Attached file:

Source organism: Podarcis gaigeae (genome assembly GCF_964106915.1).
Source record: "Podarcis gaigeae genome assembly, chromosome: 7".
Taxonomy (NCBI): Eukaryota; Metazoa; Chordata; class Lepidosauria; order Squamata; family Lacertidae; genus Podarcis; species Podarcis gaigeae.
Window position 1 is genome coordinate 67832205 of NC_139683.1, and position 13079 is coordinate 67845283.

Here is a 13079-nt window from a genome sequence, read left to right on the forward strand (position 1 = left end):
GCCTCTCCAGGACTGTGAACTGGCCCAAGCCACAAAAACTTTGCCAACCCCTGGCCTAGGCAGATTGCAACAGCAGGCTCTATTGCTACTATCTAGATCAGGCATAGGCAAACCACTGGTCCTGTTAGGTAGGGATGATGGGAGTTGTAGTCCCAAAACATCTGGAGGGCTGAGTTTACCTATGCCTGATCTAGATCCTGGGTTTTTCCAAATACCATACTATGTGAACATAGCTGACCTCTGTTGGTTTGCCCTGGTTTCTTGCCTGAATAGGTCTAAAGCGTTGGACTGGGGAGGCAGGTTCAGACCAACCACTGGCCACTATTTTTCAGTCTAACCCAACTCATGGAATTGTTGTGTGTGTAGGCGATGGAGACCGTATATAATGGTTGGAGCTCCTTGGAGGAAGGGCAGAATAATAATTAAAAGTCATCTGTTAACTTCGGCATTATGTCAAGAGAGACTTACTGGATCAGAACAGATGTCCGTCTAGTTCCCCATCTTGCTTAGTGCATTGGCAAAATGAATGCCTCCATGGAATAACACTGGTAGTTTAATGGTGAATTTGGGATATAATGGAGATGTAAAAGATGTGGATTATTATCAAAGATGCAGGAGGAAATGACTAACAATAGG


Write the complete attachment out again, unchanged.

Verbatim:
Source organism: Podarcis gaigeae (genome assembly GCF_964106915.1).
Source record: "Podarcis gaigeae genome assembly, chromosome: 7".
Taxonomy (NCBI): Eukaryota; Metazoa; Chordata; class Lepidosauria; order Squamata; family Lacertidae; genus Podarcis; species Podarcis gaigeae.
Window position 1 is genome coordinate 67832205 of NC_139683.1, and position 13079 is coordinate 67845283.

Here is a 13079-nt window from a genome sequence, read left to right on the forward strand (position 1 = left end):
GCCTCTCCAGGACTGTGAACTGGCCCAAGCCACAAAAACTTTGCCAACCCCTGGCCTAGGCAGATTGCAACAGCAGGCTCTATTGCTACTATCTAGATCAGGCATAGGCAAACCACTGGTCCTGTTAGGTAGGGATGATGGGAGTTGTAGTCCCAAAACATCTGGAGGGCTGAGTTTACCTATGCCTGATCTAGATCCTGGGTTTTTCCAAATACCATACTATGTGAACATAGCTGACCTCTGTTGGTTTGCCCTGGTTTCTTGCCTGAATAGGTCTAAAGCGTTGGACTGGGGAGGCAGGTTCAGACCAACCACTGGCCACTATTTTTCAGTCTAACCCAACTCATGGAATTGTTGTGTGTGTAGGCGATGGAGACCGTATATAATGGTTGGAGCTCCTTGGAGGAAGGGCAGAATAATAATTAAAAGTCATCTGTTAACTTCGGCATTATGTCAAGAGAGACTTACTGGATCAGAACAGATGTCCGTCTAGTTCCCCATCTTGCTTAGTGCATTGGCAAAATGAATGCCTCCATGGAATAACACTGGTAGTTTAATGGTGAATTTGGGATATAATGGAGATGTAAAAGATGTGGATTATTATCAAAGATGCAGGAGGAAATGACTAACAATAGG